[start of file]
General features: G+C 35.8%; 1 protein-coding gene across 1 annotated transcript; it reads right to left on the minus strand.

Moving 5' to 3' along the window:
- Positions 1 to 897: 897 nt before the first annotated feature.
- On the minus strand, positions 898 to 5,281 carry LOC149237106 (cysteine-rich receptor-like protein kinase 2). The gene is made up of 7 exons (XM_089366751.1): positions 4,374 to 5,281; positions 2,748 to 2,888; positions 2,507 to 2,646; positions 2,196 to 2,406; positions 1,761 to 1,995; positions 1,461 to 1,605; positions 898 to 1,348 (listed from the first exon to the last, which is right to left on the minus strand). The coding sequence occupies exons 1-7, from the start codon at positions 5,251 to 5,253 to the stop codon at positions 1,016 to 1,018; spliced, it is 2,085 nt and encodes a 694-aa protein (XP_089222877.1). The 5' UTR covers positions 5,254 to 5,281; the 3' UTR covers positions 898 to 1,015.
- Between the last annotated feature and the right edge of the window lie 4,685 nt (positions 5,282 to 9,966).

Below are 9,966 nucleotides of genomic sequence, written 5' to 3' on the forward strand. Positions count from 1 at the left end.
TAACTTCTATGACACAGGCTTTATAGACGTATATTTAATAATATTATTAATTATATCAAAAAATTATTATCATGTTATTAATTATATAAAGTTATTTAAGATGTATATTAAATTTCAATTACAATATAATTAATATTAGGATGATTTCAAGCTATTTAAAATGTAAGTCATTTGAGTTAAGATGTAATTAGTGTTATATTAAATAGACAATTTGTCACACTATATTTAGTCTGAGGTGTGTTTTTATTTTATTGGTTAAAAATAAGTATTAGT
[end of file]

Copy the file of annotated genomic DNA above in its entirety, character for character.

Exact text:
General features: G+C 35.8%; 1 protein-coding gene across 1 annotated transcript; it reads right to left on the minus strand.

Moving 5' to 3' along the window:
- Positions 1 to 897: 897 nt before the first annotated feature.
- On the minus strand, positions 898 to 5,281 carry LOC149237106 (cysteine-rich receptor-like protein kinase 2). The gene is made up of 7 exons (XM_089366751.1): positions 4,374 to 5,281; positions 2,748 to 2,888; positions 2,507 to 2,646; positions 2,196 to 2,406; positions 1,761 to 1,995; positions 1,461 to 1,605; positions 898 to 1,348 (listed from the first exon to the last, which is right to left on the minus strand). The coding sequence occupies exons 1-7, from the start codon at positions 5,251 to 5,253 to the stop codon at positions 1,016 to 1,018; spliced, it is 2,085 nt and encodes a 694-aa protein (XP_089222877.1). The 5' UTR covers positions 5,254 to 5,281; the 3' UTR covers positions 898 to 1,015.
- Between the last annotated feature and the right edge of the window lie 4,685 nt (positions 5,282 to 9,966).

Below are 9,966 nucleotides of genomic sequence, written 5' to 3' on the forward strand. Positions count from 1 at the left end.
TAACTTCTATGACACAGGCTTTATAGACGTATATTTAATAATATTATTAATTATATCAAAAAATTATTATCATGTTATTAATTATATAAAGTTATTTAAGATGTATATTAAATTTCAATTACAATATAATTAATATTAGGATGATTTCAAGCTATTTAAAATGTAAGTCATTTGAGTTAAGATGTAATTAGTGTTATATTAAATAGACAATTTGTCACACTATATTTAGTCTGAGGTGTGTTTTTATTTTATTGGTTAAAAATAAGTATTAGT